If you’re booked to fly on any of the affected airlines, in many cases you can find information about the kind of plane your flight was scheduled to use by looking at your reservation. But don’t assume that your flight is okay if isn’t on a Max. The airlines operating the most Max jets say that they are trying to minimize the impact on consumers by moving aircraft to the routes where they’re needed the most.

“They are doing a bit of borrowing from Peter to pay Paul,” says Henry Harteveldt, a travel industry analyst with Atmosphere Research Group.  

American, in a message to customers, says that it has “re-routed aircraft throughout our network” and that a flight that was not scheduled on a Max “might be canceled to enable our team to cover a Max route with a different plane.”

On the other hand, a flight that was originally via a Max could still operate as scheduled, just with a substitute aircraft. In short: Don’t assume that what your reservation says about the plane assigned to your flight will still hold.

American explains that “these decisions are being made in order to impact the smallest number of customers.” But Consumer Reports’ McGee says that the lack of information on how these choices are made is troubling.

Because there is no way to know in advance which flights will eventually be rescheduled or canceled, “the only practical advice to offer consumers is to remain in close touch with the carrier and check for alerts right up until the day of departure,” he says.

Be alert to messages from your airline or travel agent. If you booked your ticket through an airline’s website or app, you should get notifications from the airline about any flight changes.

But if you bought your ticket through a travel agency, you’ll need to work with it if your itinerary changes. 

“The travel agency will contact the customer directly,” says an American spokesperson. “If the flight is unacceptable, they can make changes via the travel agency or request a full refund.”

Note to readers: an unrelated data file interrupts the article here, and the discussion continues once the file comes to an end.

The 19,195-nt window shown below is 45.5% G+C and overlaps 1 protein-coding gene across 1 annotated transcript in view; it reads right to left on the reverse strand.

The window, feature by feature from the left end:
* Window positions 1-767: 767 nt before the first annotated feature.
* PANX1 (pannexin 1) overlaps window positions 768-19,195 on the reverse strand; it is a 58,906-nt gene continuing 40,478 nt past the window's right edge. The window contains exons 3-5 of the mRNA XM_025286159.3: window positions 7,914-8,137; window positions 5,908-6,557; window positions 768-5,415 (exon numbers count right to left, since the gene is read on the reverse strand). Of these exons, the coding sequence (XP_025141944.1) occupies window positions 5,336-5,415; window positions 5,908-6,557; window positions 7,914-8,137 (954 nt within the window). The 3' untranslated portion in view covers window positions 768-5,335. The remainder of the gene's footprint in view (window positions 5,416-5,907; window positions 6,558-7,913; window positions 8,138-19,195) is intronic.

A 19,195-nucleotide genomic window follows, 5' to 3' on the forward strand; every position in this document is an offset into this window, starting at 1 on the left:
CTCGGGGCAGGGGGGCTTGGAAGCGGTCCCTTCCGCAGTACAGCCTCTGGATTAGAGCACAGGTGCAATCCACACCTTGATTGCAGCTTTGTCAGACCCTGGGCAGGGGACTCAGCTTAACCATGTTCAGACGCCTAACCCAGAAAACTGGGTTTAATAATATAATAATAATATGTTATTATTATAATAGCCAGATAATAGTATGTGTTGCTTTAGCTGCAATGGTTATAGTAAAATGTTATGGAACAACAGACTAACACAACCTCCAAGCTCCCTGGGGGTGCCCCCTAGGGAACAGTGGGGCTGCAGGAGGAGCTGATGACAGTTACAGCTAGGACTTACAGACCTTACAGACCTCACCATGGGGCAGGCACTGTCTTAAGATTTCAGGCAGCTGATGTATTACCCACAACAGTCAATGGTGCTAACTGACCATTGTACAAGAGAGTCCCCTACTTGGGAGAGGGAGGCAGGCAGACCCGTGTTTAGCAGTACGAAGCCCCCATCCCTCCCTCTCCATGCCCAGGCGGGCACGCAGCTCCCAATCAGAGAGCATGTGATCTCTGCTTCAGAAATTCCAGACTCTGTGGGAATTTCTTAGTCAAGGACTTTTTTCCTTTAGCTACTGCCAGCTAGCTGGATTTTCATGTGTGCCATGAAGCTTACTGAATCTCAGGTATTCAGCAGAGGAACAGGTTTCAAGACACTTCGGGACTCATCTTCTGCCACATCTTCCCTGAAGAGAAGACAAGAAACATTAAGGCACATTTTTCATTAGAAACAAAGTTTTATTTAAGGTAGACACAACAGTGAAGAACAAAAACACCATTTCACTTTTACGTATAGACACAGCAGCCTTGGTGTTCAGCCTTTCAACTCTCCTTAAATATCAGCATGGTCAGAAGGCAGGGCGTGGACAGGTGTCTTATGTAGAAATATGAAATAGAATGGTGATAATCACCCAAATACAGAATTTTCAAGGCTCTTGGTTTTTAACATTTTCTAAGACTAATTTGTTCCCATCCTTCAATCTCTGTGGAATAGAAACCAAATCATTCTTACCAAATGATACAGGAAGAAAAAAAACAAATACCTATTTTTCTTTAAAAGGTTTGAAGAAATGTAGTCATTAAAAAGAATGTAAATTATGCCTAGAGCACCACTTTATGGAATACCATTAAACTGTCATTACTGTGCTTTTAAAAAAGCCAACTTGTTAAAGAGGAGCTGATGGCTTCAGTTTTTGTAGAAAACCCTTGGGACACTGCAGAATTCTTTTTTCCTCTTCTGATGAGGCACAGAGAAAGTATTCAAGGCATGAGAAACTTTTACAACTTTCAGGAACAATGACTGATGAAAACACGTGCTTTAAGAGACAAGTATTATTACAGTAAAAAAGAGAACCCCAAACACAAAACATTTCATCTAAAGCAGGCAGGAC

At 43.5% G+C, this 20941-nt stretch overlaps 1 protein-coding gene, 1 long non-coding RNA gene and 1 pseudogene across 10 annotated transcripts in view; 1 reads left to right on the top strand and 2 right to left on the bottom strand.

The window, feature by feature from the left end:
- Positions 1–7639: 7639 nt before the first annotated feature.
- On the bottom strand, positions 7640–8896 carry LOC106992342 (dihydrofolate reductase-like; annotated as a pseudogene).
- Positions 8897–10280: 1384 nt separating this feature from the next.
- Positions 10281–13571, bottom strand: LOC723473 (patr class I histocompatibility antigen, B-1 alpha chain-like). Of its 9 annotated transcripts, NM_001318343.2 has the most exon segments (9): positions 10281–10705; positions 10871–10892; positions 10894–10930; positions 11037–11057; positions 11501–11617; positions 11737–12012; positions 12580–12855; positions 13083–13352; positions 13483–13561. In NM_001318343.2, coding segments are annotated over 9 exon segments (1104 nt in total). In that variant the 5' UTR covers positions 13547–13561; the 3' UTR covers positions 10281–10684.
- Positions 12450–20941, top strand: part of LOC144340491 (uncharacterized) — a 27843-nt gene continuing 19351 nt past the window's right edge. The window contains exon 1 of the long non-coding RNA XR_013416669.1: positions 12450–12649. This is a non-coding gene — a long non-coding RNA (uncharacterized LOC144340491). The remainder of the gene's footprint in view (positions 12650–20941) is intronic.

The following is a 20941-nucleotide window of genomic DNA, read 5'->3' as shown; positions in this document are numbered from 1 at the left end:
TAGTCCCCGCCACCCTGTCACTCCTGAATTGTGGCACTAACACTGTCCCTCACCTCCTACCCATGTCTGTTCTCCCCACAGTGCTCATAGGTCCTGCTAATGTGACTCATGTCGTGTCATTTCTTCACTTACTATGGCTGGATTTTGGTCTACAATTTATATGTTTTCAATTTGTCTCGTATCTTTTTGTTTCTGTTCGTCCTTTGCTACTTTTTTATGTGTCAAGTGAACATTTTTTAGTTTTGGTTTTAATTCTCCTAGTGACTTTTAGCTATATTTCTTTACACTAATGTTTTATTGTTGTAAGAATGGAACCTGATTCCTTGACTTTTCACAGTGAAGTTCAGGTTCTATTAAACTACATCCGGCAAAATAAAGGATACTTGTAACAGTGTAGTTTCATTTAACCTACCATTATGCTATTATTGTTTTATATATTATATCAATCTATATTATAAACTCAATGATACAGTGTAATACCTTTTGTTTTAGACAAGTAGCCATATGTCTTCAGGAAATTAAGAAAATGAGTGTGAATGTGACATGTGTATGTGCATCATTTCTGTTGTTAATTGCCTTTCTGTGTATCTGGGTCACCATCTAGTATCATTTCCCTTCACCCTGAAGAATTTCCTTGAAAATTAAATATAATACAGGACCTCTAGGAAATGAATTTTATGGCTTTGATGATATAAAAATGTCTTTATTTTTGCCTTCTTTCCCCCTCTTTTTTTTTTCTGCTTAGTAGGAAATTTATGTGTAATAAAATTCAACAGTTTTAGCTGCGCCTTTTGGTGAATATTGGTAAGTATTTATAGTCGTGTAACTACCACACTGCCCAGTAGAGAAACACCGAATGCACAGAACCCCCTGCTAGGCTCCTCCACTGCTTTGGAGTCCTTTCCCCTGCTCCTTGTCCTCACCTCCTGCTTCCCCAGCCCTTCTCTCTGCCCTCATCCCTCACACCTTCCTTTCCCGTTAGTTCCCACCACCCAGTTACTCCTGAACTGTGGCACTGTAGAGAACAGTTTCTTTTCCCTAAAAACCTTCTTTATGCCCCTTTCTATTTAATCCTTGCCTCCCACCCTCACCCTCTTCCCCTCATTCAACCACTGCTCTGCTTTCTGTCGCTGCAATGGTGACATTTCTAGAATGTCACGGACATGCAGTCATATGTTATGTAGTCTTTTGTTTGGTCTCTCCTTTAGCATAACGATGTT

That applies to online travel agencies such as Expedia and Priceline as well as to traditional travel agents.

Consider what your options are if you aren’t satisfied. Don’t assume you have to accept the first alternative that the airline computer automatically coughs up if you’re rebooked. If you’re being told the next available flight is three days later than what you booked—causing you to miss that family reunion or meeting—get on the phone and plead your case; a sympathetic airline or travel agent may be able to pry a seat loose from a flight that looks full.   

You can ask for a refund, but it’s worth weighing any inconvenience caused by the new plan you’re being offered against what you might find if you cancel and start over.

You could take the refund and apply it to a trip on another airline, but the closer to your departure date you are, the more limited your available flight options may be, and fares booked close to departure during busy travel periods can be much higher. So before you get on the phone and start negotiating, it’s a good idea to research other flight options via an online search engine, such as Kayak, or the airlines’ websites.

“There aren’t very many empty seats right now,” Harteveldt adds. “The grounding is effectively removing more than 70 planes from the system, most with around 170 seats on them. Multiply that by several hundred flights a day, and there’s no other way to describe it: It’s going to be a real mess.”